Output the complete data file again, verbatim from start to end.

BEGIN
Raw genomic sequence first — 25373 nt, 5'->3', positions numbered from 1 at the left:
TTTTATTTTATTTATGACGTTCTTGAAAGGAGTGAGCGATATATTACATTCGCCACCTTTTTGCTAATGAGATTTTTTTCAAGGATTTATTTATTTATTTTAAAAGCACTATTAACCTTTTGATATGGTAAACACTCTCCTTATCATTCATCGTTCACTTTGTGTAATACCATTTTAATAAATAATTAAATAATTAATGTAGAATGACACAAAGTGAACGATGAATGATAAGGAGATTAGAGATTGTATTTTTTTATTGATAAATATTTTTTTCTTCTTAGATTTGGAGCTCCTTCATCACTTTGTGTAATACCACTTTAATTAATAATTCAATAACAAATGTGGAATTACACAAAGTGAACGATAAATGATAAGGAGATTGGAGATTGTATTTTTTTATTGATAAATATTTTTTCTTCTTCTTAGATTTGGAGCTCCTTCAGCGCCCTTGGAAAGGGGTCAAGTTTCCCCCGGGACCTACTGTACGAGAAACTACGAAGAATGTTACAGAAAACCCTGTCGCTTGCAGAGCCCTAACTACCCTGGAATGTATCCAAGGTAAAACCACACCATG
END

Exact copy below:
Raw genomic sequence first — 25373 nt, 5'->3', positions numbered from 1 at the left:
TTTTATTTTATTTATGACGTTCTTGAAAGGAGTGAGCGATATATTACATTCGCCACCTTTTTGCTAATGAGATTTTTTTCAAGGATTTATTTATTTATTTTAAAAGCACTATTAACCTTTTGATATGGTAAACACTCTCCTTATCATTCATCGTTCACTTTGTGTAATACCATTTTAATAAATAATTAAATAATTAATGTAGAATGACACAAAGTGAACGATGAATGATAAGGAGATTAGAGATTGTATTTTTTTATTGATAAATATTTTTTTCTTCTTAGATTTGGAGCTCCTTCATCACTTTGTGTAATACCACTTTAATTAATAATTCAATAACAAATGTGGAATTACACAAAGTGAACGATAAATGATAAGGAGATTGGAGATTGTATTTTTTTATTGATAAATATTTTTTCTTCTTCTTAGATTTGGAGCTCCTTCAGCGCCCTTGGAAAGGGGTCAAGTTTCCCCCGGGACCTACTGTACGAGAAACTACGAAGAATGTTACAGAAAACCCTGTCGCTTGCAGAGCCCTAACTACCCTGGAATGTATCCAAGGTAAAACCACACCATG